Matthew Yuricich's life story is not unlike a lot of American males of his generation. Born to Croatian immigrants (and entering school not knowing any English), he heard the call to service and enlisted in the U.S. Navy, serving on an aircraft carrier in the Pacific Theatre during World War II.. Coming home, he went off to Miami University (OH not FL!) to play football and major in art. Marrying his college sweetheart, he went west to Los Angeles to seek his fortune. There he ended up learning, via apprenticeship, the art of matte painting, as well as hobnobbing with stars such as Betty Grable and Marilyn Monroe.
What is matte painting? Let me illustrate with a few examples of movies he worked on. Imagine you are filming a huge historical epic, Ben Hur, but doing so on sound stages and back lots in California. You need to make sets for some of this, but to get the huge feel desired by the director, the sets are going to need to extend high above the cast in order to enable wide shots. Instead of actually building such tall sets, at huge expense, a solution is to paint in the remaining portion of the desired scene. Not by actually painting on the film, but by painting the scene and then combining the two images post-production.
This is where a lot of mental artistic wizardry comes in. For various reasons, the matte painting would not be shot with the same photographic processes as the live action material. So in painting the scene, it was critical to paint it so it would photograph correctly, not look correct when viewed directly.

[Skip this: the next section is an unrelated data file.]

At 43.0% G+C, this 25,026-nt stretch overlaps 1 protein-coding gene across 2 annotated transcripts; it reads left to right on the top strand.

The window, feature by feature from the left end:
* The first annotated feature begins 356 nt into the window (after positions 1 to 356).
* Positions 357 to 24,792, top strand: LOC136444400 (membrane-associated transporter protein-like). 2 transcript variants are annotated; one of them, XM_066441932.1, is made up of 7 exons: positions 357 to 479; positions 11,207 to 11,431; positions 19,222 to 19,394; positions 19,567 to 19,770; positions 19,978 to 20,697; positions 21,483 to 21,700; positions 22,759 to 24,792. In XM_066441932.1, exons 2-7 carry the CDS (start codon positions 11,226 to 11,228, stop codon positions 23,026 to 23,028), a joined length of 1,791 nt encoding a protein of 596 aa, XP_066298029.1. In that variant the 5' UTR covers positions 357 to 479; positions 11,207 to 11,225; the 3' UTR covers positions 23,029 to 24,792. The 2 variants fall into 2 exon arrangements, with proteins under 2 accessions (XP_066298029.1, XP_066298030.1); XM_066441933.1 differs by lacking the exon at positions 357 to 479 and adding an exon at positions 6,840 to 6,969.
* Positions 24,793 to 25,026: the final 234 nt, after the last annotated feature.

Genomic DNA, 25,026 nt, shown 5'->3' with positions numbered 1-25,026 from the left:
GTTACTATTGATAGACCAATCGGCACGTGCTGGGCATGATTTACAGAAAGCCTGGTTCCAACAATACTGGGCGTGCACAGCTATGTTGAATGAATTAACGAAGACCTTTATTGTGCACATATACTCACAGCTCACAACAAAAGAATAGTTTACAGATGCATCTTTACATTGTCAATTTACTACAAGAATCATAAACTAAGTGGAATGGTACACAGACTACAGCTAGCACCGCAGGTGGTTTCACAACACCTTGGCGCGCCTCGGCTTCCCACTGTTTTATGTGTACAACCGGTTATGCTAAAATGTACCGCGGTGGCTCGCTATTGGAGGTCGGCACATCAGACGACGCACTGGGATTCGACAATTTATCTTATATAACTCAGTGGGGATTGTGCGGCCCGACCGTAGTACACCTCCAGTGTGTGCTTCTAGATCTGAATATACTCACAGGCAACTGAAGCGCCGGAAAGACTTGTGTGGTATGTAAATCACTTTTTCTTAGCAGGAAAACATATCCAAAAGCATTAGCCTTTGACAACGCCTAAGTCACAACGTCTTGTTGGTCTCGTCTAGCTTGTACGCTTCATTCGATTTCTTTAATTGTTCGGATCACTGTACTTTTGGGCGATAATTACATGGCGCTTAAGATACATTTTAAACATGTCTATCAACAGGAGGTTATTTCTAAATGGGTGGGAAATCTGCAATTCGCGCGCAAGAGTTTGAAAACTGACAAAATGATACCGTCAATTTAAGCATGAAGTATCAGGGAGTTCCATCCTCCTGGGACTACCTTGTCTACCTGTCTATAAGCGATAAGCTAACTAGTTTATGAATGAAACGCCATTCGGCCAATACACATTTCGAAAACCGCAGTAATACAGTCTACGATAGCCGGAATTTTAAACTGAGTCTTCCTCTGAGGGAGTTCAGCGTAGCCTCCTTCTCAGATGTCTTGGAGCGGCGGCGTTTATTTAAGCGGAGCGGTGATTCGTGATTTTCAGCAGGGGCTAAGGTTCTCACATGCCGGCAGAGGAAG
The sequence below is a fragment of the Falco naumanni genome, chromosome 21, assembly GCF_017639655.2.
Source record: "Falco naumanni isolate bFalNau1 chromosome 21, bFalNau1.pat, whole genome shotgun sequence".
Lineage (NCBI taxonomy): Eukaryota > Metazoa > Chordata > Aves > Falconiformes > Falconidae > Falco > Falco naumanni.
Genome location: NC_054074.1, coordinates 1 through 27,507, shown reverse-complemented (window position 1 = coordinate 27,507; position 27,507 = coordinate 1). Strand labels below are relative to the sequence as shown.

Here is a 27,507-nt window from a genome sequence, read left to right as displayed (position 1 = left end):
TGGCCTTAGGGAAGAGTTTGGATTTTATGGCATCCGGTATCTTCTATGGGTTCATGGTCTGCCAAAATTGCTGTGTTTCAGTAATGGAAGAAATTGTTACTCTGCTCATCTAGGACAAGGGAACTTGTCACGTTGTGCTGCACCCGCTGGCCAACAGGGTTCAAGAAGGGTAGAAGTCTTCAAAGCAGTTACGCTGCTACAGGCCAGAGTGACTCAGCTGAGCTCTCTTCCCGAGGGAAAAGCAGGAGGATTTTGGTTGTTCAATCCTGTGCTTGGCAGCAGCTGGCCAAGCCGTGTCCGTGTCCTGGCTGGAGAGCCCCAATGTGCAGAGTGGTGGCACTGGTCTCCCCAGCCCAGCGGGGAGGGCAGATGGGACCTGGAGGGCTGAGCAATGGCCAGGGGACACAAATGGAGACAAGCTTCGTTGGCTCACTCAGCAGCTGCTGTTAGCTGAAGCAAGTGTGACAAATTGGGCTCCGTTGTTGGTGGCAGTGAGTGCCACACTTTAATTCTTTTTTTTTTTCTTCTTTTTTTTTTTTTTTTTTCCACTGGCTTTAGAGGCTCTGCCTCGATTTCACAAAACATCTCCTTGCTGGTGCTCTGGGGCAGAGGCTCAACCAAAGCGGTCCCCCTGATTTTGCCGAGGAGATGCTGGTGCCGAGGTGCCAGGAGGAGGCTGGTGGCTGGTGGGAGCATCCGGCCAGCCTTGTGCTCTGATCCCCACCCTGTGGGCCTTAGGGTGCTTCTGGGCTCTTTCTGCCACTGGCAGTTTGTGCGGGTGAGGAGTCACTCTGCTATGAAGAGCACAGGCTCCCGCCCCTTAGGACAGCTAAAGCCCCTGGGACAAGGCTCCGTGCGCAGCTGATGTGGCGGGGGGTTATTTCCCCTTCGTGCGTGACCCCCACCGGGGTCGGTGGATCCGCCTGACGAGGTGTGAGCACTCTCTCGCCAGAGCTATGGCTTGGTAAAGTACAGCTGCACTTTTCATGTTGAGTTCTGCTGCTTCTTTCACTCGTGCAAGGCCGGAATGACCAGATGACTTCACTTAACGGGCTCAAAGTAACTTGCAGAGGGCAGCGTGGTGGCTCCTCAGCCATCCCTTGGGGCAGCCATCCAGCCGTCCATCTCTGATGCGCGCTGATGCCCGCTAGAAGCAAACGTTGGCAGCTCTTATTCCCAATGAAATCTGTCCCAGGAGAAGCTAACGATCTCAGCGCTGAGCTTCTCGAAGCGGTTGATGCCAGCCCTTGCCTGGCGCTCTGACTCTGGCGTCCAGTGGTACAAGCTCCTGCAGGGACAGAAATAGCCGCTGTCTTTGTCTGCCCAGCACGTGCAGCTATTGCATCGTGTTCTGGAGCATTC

Of course, once you've perfected the technique to merge images, more opportunities are opened. An anachronistic clock in 1776? Paint it out! Need a ghostly apparition of a baseball diamond in an Iowa cornfield for Field of Dreams? Paint it in! Not content to alter reality a little? How about painting ivy all over the monuments of Washington D.C. for Logan's Run, which would earn Yuricich an Oscar. Or, consider this extreme: after the climax of Ghostbusters the camera pulls back from the heroes standing on a small piece of a ruined and monstrously-transformed building. Only a tiny bit around the actors was physical set; the rest of the entire shot is a Yuricich. He also was part of the team that created the highly influential visual atmosphere of Blade Runner, perhaps my favorite science fiction movie.
I met Yuricich only once, when my family visited him during our mammoth coast-to-coast car trip when I was eight. As much as I enjoyed seeing his paintings from various movies, playing with his barber's chair (inherited from his father, I think) was almost as much fun for me at that age. The visit even triggered a change in our plans; after getting a personal tour of the studio and seeing paintings and models for the then in-production Close Encounters of the Third Kind (nominated for the visual effects Oscar, but lost to Star Wars), we detoured to visit (and hike around) Devil's Tower, which featured prominently in the movie.
As you might have guessed, Matt Yuricich wasn't just a random family acquaintance. That college sweetheart was my father's sister. Alas, we lost her near the end of 2011, though throughout her life she was a remarkable woman and an entrepreneur. I never got a chance to see Uncle Matt in my adult life. He had hoped to come to one family wedding, but a bout of illness prevented it. But, I got in the habit of staying for all the credits at the end of films to watch for his name and others: he recruited his brother Richard into the industry (who was also nominated for an Oscar) and two of his sons worked there as well. A grandson even has an IMDB listing!
Uncle Matt died last May at the beginning of the summer blockbuster season, after having been retired for many years. But his work clearly lives on. For a far more expert commentary on his oeuvre with many photos, there is a lengthy posting from 2010 on the Matte Shot blog and a tribute there after his death. You've probably seen more than a few of the movies mentioned there, and most likely you had no idea how much of them were brushstrokes on canvas.